(3) What is dark energy, if it indeed exists? Recent measurements showing that the universe’s expansion is accelerating suggest that some kind of mysterious energy permeates the cosmos, but according to quantum physics, the vacuum of space should contain a LOT more dark energy – in fact, 10^120 times more – than we actually observe. The LHC might tell us why.

    (4) Are the forces of nature all manifestations of a single force? Scientists would like to think so, for aesthetic reasons, but hard evidence is still lacking.

    (5) Why is gravity so much weaker than the other three forces? It’s about 10^32 times weaker than the next weakest force. Why?

    (6) Why is there more matter than anti-matter?

    (7) Are there extra dimensions of space?

    (8) Is God a master geometer? For me, this is perhaps the most interesting question of all.

    Surfer Dude and physicist Garrett Lisi once said, “I think the universe is pure geometry – basically, a beautiful shape twisting and dancing over space-time. Since E8 is perhaps the most beautiful structure in mathematics, it is very satisfying that nature appears to have chosen this geometry.”

    Of course, I would say God. Nature doesn’t choose anything, but from an aesthetic standpoint, I would expect God to make the most geometrically beautiful possible universe. According to Lisi’s Exceptionally Simple Theory of Everything there should be 248 particles, corresponding to the symmetries of E8. 226 are known Standard Model particles, but some of the remaining 22 particles might be detected by the LHC. If the relations between the particles making up our universe turn out to reflect the structure of E8, then the Surfer Dude’s hunch will have been vindicated.

  5. Having been a physics graduate student in 1970 and wondering then how there could be work for all the PhD candidates lurking around, plus being blessed with a bad economy that forced me to pursue a different life course, I had to wonder what would be the fate of my fellow contemplators of the most esoteric stuff ever know to man, quantum mechanics. It was about that time that mathematical physics began to take over from the real stuff, as I recall, but then that’s what happens when real physics can’t provide enough dissertation topics for the glut of future professors. Reading the series of quantum speculations spewing forth over the decades, I’ve always come to the same conclusion, one that is only reinforced with this latest fantasy on time travel: It’s that many of those proto-PhDs I knew 40 years ago, and lately their disciples, are still infecting the labs and campuses with unphysical notions, such as that once something has occurred, it can somehow un-occur, a conclusion likely based on a misinterpretation of Feynman’s and others brilliant but mainly utilitarian schemes. The best way to understand this conundrum is to look beyond its compendium of imponderable mathematics and apply the horselaugh of common sense.

  6. “Nine billion dollars and 15 years later, what is the Large Hadron Collider likely to tell us that is worth the cost and trouble?”

    Exactly what the LHC will tell us cannot yet be known but will fall into one of two broad categories. Either that our current understanding of space, time and matter is generally correct in which case the LHC will reveal detail never seen before. Or that our current understanding is wrong, in which case we’d better work to fix that and understand what’s really going on.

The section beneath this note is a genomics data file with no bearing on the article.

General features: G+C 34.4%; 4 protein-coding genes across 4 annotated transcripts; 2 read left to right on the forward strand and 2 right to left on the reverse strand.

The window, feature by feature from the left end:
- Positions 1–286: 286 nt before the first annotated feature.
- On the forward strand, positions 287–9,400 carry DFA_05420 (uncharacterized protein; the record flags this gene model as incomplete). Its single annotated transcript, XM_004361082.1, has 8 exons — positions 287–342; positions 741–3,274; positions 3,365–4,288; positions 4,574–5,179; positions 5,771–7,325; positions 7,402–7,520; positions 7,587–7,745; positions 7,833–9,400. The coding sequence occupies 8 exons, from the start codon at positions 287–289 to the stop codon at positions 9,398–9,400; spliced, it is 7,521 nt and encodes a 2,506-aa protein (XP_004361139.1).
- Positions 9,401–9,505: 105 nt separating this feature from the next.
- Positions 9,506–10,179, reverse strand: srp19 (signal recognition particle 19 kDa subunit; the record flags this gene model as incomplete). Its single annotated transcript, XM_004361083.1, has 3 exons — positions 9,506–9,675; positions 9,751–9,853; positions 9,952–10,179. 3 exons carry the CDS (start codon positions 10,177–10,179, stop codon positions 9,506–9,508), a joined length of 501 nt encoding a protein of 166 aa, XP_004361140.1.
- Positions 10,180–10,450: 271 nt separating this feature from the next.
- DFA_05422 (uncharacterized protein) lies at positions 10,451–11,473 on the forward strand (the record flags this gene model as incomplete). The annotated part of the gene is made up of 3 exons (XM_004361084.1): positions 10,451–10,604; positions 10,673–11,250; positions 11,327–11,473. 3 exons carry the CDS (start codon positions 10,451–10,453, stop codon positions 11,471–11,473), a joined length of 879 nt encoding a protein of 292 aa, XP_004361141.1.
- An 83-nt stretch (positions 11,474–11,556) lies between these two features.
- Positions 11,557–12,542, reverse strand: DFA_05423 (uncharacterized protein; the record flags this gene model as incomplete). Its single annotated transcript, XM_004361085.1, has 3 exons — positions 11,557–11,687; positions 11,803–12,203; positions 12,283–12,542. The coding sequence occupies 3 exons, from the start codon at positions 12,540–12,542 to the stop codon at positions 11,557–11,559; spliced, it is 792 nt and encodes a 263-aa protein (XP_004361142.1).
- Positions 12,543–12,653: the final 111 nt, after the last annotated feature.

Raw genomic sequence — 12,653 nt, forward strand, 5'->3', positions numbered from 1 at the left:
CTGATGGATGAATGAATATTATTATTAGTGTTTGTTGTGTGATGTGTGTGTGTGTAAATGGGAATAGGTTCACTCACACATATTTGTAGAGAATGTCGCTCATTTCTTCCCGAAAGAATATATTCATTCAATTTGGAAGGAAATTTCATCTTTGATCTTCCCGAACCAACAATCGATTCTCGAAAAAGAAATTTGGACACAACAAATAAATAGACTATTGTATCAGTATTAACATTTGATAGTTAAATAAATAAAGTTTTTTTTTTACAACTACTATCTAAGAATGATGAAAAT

And either of those two outcomes is valuable because every other time we have peered deeper into the structure and behaviour of matter and the universe’s fundamental forces we have learned things of direct practical use. Learning that matter was composed of different sorts of “atoms” spurred chemistry and metallurgy, further assisted when experimenters learnt that those atoms were in turn made of negatively charged “electrons” and a heavier positively charged part. Figuring out that the atom’s positive charge was concentrated in tiny “nuclei” vastly smaller than the atom and subsequent discoveries that the nucleus was made of both protons and neutrons spawned all nuclear technology from power generation to cancer radiotherapy, while discovering the relationship between magnetism and electricity and developing a tested theory of “electro magnetic fields” gave birth to all the electrical infrastructure we take for granted. Discovery that the smallest particles of matter behaved in different ways than matter at everyday scales led to the quantum mechanics which underpins much of modern electronics and permits the design of more communications and computing technology. Antimatter, for a long time only a speculative possibility and a staple of bad science fiction books, is now a confirmed reality being put to work every day in medical imaging and could even lead to better cancer therapies. All thanks to painstaking and often slightly slow and expensive work in the arcane world of particle physics and field theory. Go, physics!
    A couple of centuries ago the bystander could have read about the work of those early experimenters and asked “what is studying these hypothetical ‘atoms’ likely to tell us that is worth the cost and trouble?” and nobody would have been able to give a satisfactory answer. Today we know better, that we can afford it and it’ll pay off.

    And quite apart from the likely future technologies built on whatever the LHC uncovers we will also gain a deeper insight into how the universe really works, what stuff is made of and how it behaves. This is valuable in its own intangible way because nobody likes to be ignorant.

  7. How much time and money Babel spent on that tower? What did it tell us that was worth that time and trouble?

    Sorry, that’s all I got.

  8. Wait, wait, I got it.

    248?
    42?

    What was the question again?

  9. First of all, I’d like to thank Vjtorley and Nakashima for their detailed explanations.

    While I hold nationalism a dangerous idiology, for once I am proud to be a European taxpayer. For centuries and until recently, our continent has been ravaged by wars. To see these countries now united in a noble and peaceful effort, spending money not on war but on research, gives me hope for our future.